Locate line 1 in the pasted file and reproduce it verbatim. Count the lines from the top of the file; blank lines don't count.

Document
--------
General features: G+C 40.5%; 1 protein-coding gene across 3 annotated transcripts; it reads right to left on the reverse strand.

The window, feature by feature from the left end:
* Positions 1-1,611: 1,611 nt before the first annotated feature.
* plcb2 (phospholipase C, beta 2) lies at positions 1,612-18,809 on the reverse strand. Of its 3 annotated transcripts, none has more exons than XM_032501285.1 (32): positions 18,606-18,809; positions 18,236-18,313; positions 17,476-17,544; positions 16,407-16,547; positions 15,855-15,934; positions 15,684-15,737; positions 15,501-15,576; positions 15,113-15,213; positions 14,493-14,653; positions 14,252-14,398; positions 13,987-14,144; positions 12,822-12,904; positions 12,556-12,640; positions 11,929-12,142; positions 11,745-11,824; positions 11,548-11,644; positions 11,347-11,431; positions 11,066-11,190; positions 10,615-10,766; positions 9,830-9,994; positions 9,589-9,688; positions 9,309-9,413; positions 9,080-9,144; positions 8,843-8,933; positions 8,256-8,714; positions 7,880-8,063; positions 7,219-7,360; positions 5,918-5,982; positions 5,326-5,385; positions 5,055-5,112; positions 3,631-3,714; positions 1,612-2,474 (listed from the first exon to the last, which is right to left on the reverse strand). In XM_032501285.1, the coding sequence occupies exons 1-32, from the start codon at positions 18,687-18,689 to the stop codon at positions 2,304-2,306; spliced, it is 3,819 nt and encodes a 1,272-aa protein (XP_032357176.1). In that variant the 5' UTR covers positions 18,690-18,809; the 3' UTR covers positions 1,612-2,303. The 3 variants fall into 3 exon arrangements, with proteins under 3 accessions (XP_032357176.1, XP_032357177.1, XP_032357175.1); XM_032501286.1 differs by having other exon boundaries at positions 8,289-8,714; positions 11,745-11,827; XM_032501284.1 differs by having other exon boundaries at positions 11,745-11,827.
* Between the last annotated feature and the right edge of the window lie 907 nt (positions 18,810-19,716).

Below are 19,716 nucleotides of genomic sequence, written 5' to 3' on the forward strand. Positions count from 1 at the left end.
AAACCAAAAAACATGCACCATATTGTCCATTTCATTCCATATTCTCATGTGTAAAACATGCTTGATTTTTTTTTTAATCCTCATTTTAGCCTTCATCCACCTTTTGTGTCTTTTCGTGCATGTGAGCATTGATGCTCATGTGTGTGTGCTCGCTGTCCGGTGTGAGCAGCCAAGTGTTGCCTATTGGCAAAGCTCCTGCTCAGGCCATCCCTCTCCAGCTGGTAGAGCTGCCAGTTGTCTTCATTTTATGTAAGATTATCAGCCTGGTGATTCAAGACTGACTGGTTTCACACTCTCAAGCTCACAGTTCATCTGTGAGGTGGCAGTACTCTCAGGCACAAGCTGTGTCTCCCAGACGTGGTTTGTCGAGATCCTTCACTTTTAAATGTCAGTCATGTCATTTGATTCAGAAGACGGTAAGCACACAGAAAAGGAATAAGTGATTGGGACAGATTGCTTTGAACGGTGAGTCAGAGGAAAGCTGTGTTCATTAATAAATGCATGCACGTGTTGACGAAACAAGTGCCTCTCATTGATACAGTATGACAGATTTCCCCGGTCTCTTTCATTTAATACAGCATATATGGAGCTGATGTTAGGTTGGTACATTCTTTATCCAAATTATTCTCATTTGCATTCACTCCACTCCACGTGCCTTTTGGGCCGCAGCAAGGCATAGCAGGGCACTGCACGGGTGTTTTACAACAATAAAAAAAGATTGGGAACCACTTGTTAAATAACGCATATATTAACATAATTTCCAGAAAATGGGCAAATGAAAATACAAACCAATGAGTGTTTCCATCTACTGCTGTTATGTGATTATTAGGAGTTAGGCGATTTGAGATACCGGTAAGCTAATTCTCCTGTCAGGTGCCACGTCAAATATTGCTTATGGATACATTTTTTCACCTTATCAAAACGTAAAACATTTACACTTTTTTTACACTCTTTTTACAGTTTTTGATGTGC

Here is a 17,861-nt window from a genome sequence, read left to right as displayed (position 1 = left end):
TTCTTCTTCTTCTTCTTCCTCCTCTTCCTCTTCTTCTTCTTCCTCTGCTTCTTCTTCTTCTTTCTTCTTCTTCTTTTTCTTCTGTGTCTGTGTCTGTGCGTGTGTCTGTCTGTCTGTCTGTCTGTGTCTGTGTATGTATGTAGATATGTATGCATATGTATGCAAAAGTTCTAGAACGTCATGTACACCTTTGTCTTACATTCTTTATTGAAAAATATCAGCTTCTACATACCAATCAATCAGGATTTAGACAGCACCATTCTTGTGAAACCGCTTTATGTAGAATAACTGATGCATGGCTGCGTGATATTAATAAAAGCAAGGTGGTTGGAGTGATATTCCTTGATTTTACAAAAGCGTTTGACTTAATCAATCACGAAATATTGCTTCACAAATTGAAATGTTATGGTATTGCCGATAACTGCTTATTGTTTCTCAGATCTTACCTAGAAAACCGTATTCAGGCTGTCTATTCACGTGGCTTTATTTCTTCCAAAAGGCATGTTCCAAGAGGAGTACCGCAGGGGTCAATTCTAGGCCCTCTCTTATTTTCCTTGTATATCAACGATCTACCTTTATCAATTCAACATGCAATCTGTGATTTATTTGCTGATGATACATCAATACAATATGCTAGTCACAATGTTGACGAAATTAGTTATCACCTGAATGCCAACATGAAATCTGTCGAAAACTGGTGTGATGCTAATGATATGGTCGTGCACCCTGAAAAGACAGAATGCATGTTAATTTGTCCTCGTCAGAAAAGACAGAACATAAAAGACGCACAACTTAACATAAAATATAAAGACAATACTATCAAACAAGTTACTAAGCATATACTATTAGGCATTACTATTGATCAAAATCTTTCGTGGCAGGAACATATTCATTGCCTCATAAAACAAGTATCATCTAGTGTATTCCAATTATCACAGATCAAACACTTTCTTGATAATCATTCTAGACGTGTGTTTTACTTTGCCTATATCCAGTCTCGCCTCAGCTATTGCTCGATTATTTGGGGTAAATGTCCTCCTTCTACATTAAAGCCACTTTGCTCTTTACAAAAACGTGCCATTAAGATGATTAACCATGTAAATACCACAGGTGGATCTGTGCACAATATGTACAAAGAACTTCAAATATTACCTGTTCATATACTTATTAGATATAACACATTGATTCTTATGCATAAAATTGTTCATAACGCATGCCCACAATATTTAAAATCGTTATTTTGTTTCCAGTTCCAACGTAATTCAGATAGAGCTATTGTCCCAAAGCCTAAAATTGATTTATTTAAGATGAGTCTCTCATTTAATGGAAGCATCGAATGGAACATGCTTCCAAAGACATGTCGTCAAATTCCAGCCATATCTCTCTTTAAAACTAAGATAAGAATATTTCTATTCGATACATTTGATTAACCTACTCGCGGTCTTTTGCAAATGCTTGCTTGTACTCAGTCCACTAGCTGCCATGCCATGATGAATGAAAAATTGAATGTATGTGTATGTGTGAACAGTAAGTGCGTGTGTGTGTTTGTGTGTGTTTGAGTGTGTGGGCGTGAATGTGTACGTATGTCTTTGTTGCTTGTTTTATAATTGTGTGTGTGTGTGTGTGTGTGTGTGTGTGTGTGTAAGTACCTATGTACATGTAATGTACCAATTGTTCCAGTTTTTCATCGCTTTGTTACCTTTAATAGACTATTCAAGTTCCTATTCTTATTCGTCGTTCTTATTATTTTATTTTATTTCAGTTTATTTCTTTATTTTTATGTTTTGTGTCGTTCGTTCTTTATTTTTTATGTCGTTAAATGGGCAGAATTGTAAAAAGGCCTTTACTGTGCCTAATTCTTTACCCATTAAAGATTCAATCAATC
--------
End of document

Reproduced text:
General features: G+C 40.5%; 1 protein-coding gene across 3 annotated transcripts; it reads right to left on the reverse strand.